According to a seasoned security researcher, third-party iOS VPNs designed for iPhones and iPads frequently fail to send all network traffic via a secure tunnel after they are turned on, one which Apple has been aware of for years (via ArsTechnica). According to Michael Horowitz, who tests various virtual private network (VPN) software for iOS devices, the majority first seem to function as intended, giving the device a new public IP address, new DNS servers, and transmitting data to the VPN server. The VPN tunnel does, however, eventually leak data.
The operating system typically closes all active internet connections when a user connects to a VPN before reopening them via the iOS VPN tunnel.
iOS VPN Apps Are Not Perfectly Safe Says Researcher
Horowitz has not seen that with his sophisticated router logging. As opposed to what one might think, sessions and connections started before the VPN is enabled continue to function and can continue to send data outside the VPN tunnel while it is operational, potentially leaving it unencrypted and accessible to ISPs and other parties.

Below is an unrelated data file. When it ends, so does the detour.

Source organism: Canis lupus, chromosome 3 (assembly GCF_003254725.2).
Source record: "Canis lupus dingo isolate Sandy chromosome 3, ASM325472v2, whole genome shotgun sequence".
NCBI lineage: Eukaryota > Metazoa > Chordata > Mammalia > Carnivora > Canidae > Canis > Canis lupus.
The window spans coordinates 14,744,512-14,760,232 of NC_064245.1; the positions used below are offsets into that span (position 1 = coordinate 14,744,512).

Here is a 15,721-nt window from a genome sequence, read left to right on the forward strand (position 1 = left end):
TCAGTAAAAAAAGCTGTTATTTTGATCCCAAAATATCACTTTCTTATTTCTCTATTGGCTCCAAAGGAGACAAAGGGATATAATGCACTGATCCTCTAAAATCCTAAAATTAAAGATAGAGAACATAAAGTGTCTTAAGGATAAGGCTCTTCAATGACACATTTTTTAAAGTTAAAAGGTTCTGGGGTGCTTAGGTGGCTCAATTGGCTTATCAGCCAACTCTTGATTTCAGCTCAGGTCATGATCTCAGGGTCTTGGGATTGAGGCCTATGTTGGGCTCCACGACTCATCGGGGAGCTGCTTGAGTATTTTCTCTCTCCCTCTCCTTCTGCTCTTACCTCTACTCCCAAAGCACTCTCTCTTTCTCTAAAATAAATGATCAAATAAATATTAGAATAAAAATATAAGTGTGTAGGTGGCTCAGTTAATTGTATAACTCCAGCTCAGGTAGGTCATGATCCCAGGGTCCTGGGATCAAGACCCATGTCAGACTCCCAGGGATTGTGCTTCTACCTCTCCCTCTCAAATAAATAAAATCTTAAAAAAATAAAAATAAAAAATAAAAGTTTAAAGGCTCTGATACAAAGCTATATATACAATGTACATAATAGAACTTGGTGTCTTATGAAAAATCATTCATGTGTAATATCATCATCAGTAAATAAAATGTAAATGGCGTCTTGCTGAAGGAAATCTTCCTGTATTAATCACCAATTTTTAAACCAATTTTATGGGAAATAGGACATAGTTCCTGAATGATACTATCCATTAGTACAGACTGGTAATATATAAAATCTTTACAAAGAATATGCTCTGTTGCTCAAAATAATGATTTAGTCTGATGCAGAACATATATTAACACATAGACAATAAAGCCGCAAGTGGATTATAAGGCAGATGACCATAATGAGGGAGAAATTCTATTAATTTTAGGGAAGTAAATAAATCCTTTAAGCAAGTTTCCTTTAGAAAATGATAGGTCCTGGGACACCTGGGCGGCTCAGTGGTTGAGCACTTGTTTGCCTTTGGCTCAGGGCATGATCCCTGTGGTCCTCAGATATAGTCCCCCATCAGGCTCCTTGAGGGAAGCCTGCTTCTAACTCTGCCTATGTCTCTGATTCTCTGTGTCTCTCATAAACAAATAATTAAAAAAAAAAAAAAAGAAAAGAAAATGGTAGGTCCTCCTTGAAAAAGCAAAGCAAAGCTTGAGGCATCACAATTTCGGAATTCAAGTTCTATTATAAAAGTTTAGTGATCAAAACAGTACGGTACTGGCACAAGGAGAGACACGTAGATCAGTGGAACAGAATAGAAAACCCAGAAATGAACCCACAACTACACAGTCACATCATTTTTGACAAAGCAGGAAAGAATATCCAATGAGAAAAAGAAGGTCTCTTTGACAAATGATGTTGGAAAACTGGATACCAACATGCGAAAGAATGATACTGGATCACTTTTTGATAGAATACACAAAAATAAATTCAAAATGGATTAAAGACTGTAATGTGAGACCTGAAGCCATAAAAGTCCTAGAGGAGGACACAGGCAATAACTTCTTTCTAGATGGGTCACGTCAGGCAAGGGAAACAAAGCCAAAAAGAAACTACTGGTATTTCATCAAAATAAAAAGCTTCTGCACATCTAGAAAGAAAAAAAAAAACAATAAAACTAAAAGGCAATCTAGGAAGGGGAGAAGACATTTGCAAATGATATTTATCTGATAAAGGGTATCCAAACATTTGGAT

Horowitz asserts that a report released in March 2020 by the privacy firm Proton, which stated that an iOS VPN bypass vulnerability had been discovered in iOS 13.3.1 and persisted through three additional updates to iOS 13, supports his findings. Apple reportedly said it will include the Kill Switch feature in a future software update that would enable developers to shut down all active connections in the event that a VPN tunnel is lost, according to Proton.
While Horowitz contends that Airplane mode is unreliable in and of itself and should not be relied upon as a solution to the issue, Proton concedes that this is not guaranteed to function against iOS VPN.